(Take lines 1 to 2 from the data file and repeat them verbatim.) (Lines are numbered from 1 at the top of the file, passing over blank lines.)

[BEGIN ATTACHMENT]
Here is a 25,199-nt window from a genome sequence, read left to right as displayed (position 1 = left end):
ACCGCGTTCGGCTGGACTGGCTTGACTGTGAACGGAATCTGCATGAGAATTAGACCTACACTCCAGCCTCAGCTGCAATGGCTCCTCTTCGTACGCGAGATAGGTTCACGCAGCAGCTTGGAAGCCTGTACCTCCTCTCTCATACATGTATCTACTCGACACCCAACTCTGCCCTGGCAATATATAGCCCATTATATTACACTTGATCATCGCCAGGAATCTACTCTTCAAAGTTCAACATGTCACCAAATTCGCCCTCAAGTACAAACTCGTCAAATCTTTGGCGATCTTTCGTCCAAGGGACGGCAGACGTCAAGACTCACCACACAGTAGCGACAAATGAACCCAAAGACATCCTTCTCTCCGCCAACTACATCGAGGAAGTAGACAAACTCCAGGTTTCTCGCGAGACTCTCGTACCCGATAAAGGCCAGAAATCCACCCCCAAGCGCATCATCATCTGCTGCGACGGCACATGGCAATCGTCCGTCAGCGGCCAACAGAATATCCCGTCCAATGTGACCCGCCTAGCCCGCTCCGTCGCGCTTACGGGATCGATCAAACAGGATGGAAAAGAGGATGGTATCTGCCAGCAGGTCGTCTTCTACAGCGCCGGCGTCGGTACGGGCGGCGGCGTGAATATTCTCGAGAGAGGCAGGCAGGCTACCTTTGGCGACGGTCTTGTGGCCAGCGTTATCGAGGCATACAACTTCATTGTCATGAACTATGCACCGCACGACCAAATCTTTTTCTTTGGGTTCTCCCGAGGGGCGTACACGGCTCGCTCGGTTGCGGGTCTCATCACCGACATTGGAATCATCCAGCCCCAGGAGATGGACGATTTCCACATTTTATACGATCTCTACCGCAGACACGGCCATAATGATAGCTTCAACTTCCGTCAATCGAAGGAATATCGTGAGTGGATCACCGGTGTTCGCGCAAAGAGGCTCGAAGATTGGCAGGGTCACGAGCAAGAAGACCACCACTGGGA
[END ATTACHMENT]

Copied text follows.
Here is a 25,199-nt window from a genome sequence, read left to right as displayed (position 1 = left end):
ACCGCGTTCGGCTGGACTGGCTTGACTGTGAACGGAATCTGCATGAGAATTAGACCTACACTCCAGCCTCAGCTGCAATGGCTCCTCTTCGTACGCGAGATAGGTTCACGCAGCAGCTTGGAAGCCTGTACCTCCTCTCTCATACATGTATCTACTCGACACCCAACTCTGCCCTGGCAATATATAGCCCATTATATTACACTTGATCATCGCCAGGAATCTACTCTTCAAAGTTCAACATGTCACCAAATTCGCCCTCAAGTACAAACTCGTCAAATCTTTGGCGATCTTTCGTCCAAGGGACGGCAGACGTCAAGACTCACCACACAGTAGCGACAAATGAACCCAAAGACATCCTTCTCTCCGCCAACTACATCGAGGAAGTAGACAAACTCCAGGTTTCTCGCGAGACTCTCGTACCCGATAAAGGCCAGAAATCCACCCCCAAGCGCATCATCATCTGCTGCGACGGCACATGGCAATCGTCCGTCAGCGGCCAACAGAATATCCCGTCCAATGTGACCCGCCTAGCCCGCTCCGTCGCGCTTACGGGATCGATCAAACAGGATGGAAAAGAGGATGGTATCTGCCAGCAGGTCGTCTTCTACAGCGCCGGCGTCGGTACGGGCGGCGGCGTGAATATTCTCGAGAGAGGCAGGCAGGCTACCTTTGGCGACGGTCTTGTGGCCAGCGTTATCGAGGCATACAACTTCATTGTCATGAACTATGCACCGCACGACCAAATCTTTTTCTTTGGGTTCTCCCGAGGGGCGTACACGGCTCGCTCGGTTGCGGGTCTCATCACCGACATTGGAATCATCCAGCCCCAGGAGATGGACGATTTCCACATTTTATACGATCTCTACCGCAGACACGGCCATAATGATAGCTTCAACTTCCGTCAATCGAAGGAATATCGTGAGTGGATCACCGGTGTTCGCGCAAAGAGGCTCGAAGATTGGCAGGGTCACGAGCAAGAAGACCACCACTGGGA